Two Baptist universities go to court over HHS mandate

By Michelle Bauman

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Two Baptist universities in Texas have joined scores of other institutions in filing a lawsuit against the federal contraception mandate, arguing that it infringes upon their free exercise of religion by forcing them to violate their sincerely-held religious beliefs.

“While we are always reluctant to enter into lawsuits, the government has given us no choice,” said Dr. Robert Sloan, president of Houston Baptist University.

In an Oct. 9 statement announcing the lawsuit, he explained that the federal contraception mandate is making the university choose whether to “violate our conscience or give in to the administration’s heavy-handed attack upon our religious freedom.”

“We will not comply with this unconstitutional mandate, and we plead with our government to respect the liberties given by God and enunciated in the Bill of Rights,” Sloan said.

On Oct. 9, Houston Baptist University joined East Texas Baptist University in filing a lawsuit challenging the mandate, which requires employers and universities to provide coverage of contraception, sterilization and abortion-inducing drugs at no charge.

While the Baptist universities do not oppose coverage of contraception generally, they have deep moral objections to those drugs included in the mandated coverage that can cause an early abortion. In particular, two drugs known as “Plan B” and “Ella” are described by the FDA as “contraceptives,” but they can end the life of an already-existing human embryo.

For following their religious beliefs and failing to adhere to the mandate’s demands, the universities would each be subject to more than $10 million per year in fines.

More than 30 lawsuits have now been filed by approximately 100 plaintiffs challenging the mandate and the threat that it poses to religious freedom.

Many of the plaintiffs have been Catholic institutions, including the Archdiocese of New York, the University of Notre Dame and Catholic Charities affiliates throughout the country.

However, numerous non-Catholic plaintiffs have filed suits as well, including Colorado Christian University, Louisiana College and Wheaton College, in addition to the states of Florida, Michigan, Nebraska, Ohio, Oklahoma, South Carolina and Texas.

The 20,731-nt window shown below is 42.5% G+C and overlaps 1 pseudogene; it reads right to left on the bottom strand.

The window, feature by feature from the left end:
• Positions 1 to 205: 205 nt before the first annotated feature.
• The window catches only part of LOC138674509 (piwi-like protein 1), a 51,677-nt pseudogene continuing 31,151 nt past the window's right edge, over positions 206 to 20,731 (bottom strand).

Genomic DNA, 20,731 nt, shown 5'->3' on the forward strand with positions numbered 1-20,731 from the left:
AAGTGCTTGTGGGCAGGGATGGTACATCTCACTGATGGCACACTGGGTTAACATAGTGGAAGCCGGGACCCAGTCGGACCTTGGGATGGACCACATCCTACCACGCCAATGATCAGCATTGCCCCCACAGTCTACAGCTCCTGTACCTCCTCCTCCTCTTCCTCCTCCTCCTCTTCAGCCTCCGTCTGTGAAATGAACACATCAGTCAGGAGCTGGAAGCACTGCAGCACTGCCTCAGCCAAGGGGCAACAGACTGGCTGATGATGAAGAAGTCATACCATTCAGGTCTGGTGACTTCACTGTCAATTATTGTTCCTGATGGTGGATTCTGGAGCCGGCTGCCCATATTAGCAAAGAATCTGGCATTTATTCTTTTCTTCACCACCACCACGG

Several for-profit companies have also filed lawsuits, including multiple manufacturing companies, a medical case management group, and the national arts and crafts giant Hobby Lobby.

“Baptists have always advocated religious liberty, and religious liberty is what is at stake in this situation,” explained Dr. Samuel Oliver, president of East Texas Baptist University.

He recalled the words of prominent Baptist preacher George W. Truett. “A Baptist would rise at midnight to plead for absolute religious liberty for his Catholic neighbor, and for his Jewish neighbor, and for everybody else.”

“We are rising today to ensure that religious liberty, the first freedom guaranteed in the First Amendment of the United States Constitution, is protected and preserved,” Oliver said.
 
In February, Oliver testified about the mandate before the U.S. House Committee on Oversight and Government Reform. He explained that the regulation offends many Americans of various religious backgrounds because even among those that accept contraception, “there is wide agreement that abortion is wrong.”

He also warned of the “alarming” implications of the mandate for the future of religious freedom, asking, “If this administration can just decide that religious beliefs are less important than its chosen policy goals, what can’t it do?”

The universities are being represented in their lawsuit by the Becket Fund for Religious Liberty, aided by Yetter Coleman LLP.

“Baptists in America, by virtue of their history, are particularly sensitive to coercive government actions that infringe on religious liberty,” explained Eric Rassbach, deputy general counsel for the Becket Fund.

He noted that Roger Williams, the first Baptist leader in America, was forced to “flee Massachusetts and found a colony in Providence, Rhode Island, because his religious beliefs were not tolerated by the laws of Massachusetts.” 

“We shouldn’t have to fight for that same right today,” he said.

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